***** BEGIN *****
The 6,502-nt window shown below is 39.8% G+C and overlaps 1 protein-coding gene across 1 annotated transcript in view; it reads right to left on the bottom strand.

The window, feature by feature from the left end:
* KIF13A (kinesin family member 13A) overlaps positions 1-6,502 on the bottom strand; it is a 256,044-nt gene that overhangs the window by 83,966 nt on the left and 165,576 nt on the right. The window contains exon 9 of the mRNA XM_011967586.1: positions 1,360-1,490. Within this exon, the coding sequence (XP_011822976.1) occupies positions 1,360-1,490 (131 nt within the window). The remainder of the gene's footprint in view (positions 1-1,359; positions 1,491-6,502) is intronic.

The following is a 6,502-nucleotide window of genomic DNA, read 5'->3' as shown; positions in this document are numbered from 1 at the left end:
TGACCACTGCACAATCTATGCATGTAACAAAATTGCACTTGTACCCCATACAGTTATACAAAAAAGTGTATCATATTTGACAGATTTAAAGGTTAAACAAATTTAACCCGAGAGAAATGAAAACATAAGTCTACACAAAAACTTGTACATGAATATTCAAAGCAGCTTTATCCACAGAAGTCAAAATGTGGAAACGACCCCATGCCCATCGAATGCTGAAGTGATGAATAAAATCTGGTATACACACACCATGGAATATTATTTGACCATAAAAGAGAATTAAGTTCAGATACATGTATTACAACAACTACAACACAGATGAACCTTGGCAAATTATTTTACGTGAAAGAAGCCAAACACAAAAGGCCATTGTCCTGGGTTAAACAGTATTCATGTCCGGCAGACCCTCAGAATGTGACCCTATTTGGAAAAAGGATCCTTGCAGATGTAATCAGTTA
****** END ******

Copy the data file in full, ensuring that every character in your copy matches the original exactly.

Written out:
The 6,502-nt window shown below is 39.8% G+C and overlaps 1 protein-coding gene across 1 annotated transcript in view; it reads right to left on the bottom strand.

The window, feature by feature from the left end:
* KIF13A (kinesin family member 13A) overlaps positions 1-6,502 on the bottom strand; it is a 256,044-nt gene that overhangs the window by 83,966 nt on the left and 165,576 nt on the right. The window contains exon 9 of the mRNA XM_011967586.1: positions 1,360-1,490. Within this exon, the coding sequence (XP_011822976.1) occupies positions 1,360-1,490 (131 nt within the window). The remainder of the gene's footprint in view (positions 1-1,359; positions 1,491-6,502) is intronic.

The following is a 6,502-nucleotide window of genomic DNA, read 5'->3' as shown; positions in this document are numbered from 1 at the left end:
TGACCACTGCACAATCTATGCATGTAACAAAATTGCACTTGTACCCCATACAGTTATACAAAAAAGTGTATCATATTTGACAGATTTAAAGGTTAAACAAATTTAACCCGAGAGAAATGAAAACATAAGTCTACACAAAAACTTGTACATGAATATTCAAAGCAGCTTTATCCACAGAAGTCAAAATGTGGAAACGACCCCATGCCCATCGAATGCTGAAGTGATGAATAAAATCTGGTATACACACACCATGGAATATTATTTGACCATAAAAGAGAATTAAGTTCAGATACATGTATTACAACAACTACAACACAGATGAACCTTGGCAAATTATTTTACGTGAAAGAAGCCAAACACAAAAGGCCATTGTCCTGGGTTAAACAGTATTCATGTCCGGCAGACCCTCAGAATGTGACCCTATTTGGAAAAAGGATCCTTGCAGATGTAATCAGTTA